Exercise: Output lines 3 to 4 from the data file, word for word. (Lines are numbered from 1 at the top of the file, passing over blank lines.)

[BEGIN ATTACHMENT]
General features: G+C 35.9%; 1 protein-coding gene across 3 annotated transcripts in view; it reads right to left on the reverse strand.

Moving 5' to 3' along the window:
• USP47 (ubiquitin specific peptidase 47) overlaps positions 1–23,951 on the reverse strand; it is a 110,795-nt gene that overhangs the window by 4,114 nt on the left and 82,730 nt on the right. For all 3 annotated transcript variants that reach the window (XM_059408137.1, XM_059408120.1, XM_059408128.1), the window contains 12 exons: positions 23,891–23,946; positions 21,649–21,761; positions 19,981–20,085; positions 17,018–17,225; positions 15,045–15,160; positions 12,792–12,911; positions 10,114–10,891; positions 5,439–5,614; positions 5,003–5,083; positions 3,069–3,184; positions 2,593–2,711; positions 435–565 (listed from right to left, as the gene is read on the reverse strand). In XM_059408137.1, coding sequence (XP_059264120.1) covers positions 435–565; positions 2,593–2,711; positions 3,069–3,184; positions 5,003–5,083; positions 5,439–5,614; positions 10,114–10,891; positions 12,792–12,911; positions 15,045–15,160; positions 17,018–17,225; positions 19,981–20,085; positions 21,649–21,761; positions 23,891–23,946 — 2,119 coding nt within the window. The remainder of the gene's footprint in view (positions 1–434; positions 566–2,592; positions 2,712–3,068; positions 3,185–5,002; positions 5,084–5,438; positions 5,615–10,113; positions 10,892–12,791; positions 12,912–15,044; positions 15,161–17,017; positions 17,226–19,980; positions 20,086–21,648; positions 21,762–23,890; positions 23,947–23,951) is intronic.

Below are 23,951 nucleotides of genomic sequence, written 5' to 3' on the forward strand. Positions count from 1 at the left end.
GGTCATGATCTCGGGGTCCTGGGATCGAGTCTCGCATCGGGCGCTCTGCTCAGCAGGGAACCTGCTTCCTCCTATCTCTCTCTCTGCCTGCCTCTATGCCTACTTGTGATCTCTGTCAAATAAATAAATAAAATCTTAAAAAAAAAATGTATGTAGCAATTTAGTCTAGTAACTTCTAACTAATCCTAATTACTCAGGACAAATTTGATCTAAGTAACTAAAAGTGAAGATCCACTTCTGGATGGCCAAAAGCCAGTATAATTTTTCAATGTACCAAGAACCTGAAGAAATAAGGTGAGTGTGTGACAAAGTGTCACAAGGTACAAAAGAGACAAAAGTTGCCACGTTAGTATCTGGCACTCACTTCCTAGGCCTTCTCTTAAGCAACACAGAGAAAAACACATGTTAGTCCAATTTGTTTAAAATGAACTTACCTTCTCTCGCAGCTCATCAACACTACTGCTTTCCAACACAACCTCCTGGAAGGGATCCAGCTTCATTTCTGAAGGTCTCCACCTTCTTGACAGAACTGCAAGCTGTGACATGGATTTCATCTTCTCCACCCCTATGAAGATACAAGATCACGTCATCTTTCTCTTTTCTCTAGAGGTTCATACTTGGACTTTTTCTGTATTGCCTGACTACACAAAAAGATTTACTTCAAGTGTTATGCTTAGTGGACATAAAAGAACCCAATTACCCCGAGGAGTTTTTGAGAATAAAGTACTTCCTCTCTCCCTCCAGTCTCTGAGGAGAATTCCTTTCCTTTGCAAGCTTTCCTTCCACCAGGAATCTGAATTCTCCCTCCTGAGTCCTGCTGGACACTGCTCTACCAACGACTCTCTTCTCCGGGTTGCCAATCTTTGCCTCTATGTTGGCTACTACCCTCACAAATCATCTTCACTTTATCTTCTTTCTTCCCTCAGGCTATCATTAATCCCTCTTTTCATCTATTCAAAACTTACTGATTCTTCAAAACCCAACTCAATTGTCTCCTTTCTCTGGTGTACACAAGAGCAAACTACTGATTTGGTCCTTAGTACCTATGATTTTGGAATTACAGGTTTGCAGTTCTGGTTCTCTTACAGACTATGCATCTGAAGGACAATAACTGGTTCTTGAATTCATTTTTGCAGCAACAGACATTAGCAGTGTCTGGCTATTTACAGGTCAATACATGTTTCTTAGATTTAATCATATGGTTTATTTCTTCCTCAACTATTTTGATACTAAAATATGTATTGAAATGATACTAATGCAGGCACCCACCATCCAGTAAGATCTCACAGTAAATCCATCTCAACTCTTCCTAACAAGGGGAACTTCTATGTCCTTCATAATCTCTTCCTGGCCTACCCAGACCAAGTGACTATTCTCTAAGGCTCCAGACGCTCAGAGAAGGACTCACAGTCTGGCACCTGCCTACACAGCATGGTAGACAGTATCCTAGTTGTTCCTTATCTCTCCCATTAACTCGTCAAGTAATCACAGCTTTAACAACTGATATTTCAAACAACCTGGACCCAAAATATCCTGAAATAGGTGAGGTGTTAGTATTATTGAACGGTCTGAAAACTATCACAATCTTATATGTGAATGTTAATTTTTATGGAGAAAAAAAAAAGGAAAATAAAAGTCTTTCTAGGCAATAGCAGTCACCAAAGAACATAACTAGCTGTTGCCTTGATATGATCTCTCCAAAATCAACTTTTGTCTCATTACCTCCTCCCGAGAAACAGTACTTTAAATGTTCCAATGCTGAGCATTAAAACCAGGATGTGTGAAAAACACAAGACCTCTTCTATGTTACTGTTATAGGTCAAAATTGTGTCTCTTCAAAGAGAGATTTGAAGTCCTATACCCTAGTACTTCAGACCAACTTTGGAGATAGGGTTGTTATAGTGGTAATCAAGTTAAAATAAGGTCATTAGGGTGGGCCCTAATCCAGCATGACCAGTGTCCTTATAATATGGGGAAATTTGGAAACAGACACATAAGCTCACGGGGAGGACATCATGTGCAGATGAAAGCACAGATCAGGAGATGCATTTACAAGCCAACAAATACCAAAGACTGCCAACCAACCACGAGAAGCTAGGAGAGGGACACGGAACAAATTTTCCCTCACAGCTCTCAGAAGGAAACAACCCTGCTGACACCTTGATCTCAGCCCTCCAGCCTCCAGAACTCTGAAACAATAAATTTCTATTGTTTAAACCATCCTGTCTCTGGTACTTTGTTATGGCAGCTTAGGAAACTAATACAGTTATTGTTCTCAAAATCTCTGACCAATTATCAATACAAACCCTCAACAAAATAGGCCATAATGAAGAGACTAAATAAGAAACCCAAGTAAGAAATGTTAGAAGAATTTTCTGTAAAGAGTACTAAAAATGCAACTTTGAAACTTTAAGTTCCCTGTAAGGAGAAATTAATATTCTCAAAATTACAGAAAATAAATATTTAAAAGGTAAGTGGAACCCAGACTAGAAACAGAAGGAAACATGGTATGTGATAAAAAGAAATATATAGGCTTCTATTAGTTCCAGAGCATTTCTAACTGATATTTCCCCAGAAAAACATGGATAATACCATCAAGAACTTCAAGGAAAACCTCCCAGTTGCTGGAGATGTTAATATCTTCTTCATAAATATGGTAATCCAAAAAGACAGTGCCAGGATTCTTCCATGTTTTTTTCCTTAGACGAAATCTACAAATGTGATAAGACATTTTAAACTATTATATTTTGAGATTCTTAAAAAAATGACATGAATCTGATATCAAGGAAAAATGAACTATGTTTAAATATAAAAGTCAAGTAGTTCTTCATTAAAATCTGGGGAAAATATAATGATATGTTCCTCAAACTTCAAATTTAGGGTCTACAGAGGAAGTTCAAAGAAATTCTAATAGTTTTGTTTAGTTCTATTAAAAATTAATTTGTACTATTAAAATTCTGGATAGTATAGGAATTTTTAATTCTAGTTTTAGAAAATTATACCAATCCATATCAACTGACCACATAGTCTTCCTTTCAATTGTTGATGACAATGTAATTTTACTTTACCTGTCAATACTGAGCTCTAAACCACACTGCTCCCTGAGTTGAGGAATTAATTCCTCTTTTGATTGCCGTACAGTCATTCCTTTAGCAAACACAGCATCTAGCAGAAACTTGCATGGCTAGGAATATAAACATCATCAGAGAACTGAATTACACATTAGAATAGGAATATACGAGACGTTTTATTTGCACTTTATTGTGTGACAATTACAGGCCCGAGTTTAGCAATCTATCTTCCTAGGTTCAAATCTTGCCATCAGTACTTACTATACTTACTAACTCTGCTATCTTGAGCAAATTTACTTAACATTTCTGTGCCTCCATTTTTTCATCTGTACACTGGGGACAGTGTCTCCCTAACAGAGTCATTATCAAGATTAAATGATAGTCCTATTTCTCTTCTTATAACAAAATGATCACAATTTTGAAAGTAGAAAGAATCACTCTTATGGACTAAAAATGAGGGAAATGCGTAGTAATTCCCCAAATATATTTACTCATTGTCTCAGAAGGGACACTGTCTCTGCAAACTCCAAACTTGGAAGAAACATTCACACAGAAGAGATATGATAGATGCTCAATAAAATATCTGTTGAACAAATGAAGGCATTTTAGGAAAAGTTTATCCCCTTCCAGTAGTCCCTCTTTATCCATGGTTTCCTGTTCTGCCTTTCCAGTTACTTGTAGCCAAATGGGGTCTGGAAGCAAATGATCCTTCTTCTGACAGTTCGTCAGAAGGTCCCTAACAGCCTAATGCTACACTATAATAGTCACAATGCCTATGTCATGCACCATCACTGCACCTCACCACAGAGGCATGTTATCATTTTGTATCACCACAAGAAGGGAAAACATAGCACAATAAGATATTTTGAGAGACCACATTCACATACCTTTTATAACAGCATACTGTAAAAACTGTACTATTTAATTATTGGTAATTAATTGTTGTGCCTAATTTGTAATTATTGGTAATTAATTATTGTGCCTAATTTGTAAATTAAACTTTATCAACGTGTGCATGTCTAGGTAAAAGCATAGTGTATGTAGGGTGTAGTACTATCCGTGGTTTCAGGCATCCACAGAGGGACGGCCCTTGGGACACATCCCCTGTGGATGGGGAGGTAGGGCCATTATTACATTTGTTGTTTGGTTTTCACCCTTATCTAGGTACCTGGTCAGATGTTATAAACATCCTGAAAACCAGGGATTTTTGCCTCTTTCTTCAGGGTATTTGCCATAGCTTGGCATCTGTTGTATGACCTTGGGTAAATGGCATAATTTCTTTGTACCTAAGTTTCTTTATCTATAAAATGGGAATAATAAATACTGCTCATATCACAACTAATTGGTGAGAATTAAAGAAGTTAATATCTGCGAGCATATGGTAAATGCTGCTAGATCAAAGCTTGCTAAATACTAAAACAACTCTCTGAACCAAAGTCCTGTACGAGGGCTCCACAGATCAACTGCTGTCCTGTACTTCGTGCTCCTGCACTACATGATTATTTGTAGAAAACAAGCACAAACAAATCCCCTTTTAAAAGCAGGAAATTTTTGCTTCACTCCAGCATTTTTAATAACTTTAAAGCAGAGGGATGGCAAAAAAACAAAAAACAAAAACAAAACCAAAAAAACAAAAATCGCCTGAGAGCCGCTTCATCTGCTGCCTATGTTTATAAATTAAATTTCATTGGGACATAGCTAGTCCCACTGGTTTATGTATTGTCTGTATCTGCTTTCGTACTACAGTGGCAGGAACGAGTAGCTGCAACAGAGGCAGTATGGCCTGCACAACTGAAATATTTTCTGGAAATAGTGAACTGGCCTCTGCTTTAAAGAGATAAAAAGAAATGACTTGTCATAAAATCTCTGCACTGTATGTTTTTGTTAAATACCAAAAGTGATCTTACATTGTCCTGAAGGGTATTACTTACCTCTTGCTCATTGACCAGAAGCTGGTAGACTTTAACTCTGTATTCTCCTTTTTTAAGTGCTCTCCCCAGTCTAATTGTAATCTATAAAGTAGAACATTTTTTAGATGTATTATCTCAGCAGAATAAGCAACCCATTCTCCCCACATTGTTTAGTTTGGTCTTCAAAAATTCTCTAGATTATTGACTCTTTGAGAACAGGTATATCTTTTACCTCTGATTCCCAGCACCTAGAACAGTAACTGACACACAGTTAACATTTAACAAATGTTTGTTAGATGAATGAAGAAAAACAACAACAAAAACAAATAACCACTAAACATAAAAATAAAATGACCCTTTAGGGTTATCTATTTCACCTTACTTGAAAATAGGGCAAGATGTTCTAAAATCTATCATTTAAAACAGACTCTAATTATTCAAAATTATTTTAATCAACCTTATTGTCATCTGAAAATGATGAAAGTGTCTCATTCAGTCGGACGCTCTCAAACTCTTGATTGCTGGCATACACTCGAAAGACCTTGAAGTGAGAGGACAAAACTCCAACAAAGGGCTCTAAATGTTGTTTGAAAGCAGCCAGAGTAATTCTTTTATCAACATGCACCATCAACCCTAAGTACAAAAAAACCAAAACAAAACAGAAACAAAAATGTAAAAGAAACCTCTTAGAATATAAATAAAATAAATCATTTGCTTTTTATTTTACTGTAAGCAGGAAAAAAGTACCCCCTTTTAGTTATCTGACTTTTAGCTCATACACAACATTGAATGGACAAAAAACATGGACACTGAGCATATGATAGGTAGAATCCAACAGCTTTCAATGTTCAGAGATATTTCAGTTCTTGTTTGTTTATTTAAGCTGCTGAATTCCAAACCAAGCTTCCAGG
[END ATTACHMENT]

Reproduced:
• USP47 (ubiquitin specific peptidase 47) overlaps positions 1–23,951 on the reverse strand; it is a 110,795-nt gene that overhangs the window by 4,114 nt on the left and 82,730 nt on the right. For all 3 annotated transcript variants that reach the window (XM_059408137.1, XM_059408120.1, XM_059408128.1), the window contains 12 exons: positions 23,891–23,946; positions 21,649–21,761; positions 19,981–20,085; positions 17,018–17,225; positions 15,045–15,160; positions 12,792–12,911; positions 10,114–10,891; positions 5,439–5,614; positions 5,003–5,083; positions 3,069–3,184; positions 2,593–2,711; positions 435–565 (listed from right to left, as the gene is read on the reverse strand). In XM_059408137.1, coding sequence (XP_059264120.1) covers positions 435–565; positions 2,593–2,711; positions 3,069–3,184; positions 5,003–5,083; positions 5,439–5,614; positions 10,114–10,891; positions 12,792–12,911; positions 15,045–15,160; positions 17,018–17,225; positions 19,981–20,085; positions 21,649–21,761; positions 23,891–23,946 — 2,119 coding nt within the window. The remainder of the gene's footprint in view (positions 1–434; positions 566–2,592; positions 2,712–3,068; positions 3,185–5,002; positions 5,084–5,438; positions 5,615–10,113; positions 10,892–12,791; positions 12,912–15,044; positions 15,161–17,017; positions 17,226–19,980; positions 20,086–21,648; positions 21,762–23,890; positions 23,947–23,951) is intronic.

Below are 23,951 nucleotides of genomic sequence, written 5' to 3' on the forward strand. Positions count from 1 at the left end.